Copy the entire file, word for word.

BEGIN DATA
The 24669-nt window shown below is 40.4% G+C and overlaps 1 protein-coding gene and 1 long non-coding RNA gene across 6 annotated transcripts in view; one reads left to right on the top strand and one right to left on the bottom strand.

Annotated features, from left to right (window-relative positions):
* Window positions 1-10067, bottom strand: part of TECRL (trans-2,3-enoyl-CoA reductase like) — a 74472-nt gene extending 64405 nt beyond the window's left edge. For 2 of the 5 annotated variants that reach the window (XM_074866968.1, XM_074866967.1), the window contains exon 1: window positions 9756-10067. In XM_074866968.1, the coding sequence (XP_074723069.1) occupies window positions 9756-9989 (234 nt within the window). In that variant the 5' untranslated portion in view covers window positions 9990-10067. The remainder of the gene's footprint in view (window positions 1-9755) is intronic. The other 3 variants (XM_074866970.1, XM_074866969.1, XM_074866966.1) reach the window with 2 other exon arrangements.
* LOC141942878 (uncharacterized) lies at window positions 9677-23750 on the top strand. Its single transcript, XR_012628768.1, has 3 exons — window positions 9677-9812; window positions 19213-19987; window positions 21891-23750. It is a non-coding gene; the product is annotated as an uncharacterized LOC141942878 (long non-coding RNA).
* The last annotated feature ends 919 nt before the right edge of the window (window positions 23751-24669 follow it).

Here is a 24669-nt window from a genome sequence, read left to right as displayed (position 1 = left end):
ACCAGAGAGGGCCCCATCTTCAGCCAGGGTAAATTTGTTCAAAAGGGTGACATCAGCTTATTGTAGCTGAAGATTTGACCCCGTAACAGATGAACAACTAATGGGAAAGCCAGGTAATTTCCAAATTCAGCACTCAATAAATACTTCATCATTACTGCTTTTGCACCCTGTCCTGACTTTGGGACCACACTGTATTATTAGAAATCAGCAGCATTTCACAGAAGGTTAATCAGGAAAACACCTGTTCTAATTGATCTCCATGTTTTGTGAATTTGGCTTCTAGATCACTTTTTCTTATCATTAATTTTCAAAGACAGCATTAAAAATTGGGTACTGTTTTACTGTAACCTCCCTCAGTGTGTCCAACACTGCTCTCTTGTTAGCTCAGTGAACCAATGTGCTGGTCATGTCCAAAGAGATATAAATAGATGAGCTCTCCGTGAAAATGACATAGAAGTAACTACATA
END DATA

The 24669-nt window shown below is 40.4% G+C and overlaps 1 protein-coding gene and 1 long non-coding RNA gene across 6 annotated transcripts in view; one reads left to right on the top strand and one right to left on the bottom strand.

Annotated features, from left to right (window-relative positions):
* Window positions 1-10067, bottom strand: part of TECRL (trans-2,3-enoyl-CoA reductase like) — a 74472-nt gene extending 64405 nt beyond the window's left edge. For 2 of the 5 annotated variants that reach the window (XM_074866968.1, XM_074866967.1), the window contains exon 1: window positions 9756-10067. In XM_074866968.1, the coding sequence (XP_074723069.1) occupies window positions 9756-9989 (234 nt within the window). In that variant the 5' untranslated portion in view covers window positions 9990-10067. The remainder of the gene's footprint in view (window positions 1-9755) is intronic. The other 3 variants (XM_074866970.1, XM_074866969.1, XM_074866966.1) reach the window with 2 other exon arrangements.
* LOC141942878 (uncharacterized) lies at window positions 9677-23750 on the top strand. Its single transcript, XR_012628768.1, has 3 exons — window positions 9677-9812; window positions 19213-19987; window positions 21891-23750. It is a non-coding gene; the product is annotated as an uncharacterized LOC141942878 (long non-coding RNA).
* The last annotated feature ends 919 nt before the right edge of the window (window positions 23751-24669 follow it).

Here is a 24669-nt window from a genome sequence, read left to right as displayed (position 1 = left end):
ACCAGAGAGGGCCCCATCTTCAGCCAGGGTAAATTTGTTCAAAAGGGTGACATCAGCTTATTGTAGCTGAAGATTTGACCCCGTAACAGATGAACAACTAATGGGAAAGCCAGGTAATTTCCAAATTCAGCACTCAATAAATACTTCATCATTACTGCTTTTGCACCCTGTCCTGACTTTGGGACCACACTGTATTATTAGAAATCAGCAGCATTTCACAGAAGGTTAATCAGGAAAACACCTGTTCTAATTGATCTCCATGTTTTGTGAATTTGGCTTCTAGATCACTTTTTCTTATCATTAATTTTCAAAGACAGCATTAAAAATTGGGTACTGTTTTACTGTAACCTCCCTCAGTGTGTCCAACACTGCTCTCTTGTTAGCTCAGTGAACCAATGTGCTGGTCATGTCCAAAGAGATATAAATAGATGAGCTCTCCGTGAAAATGACATAGAAGTAACTACATA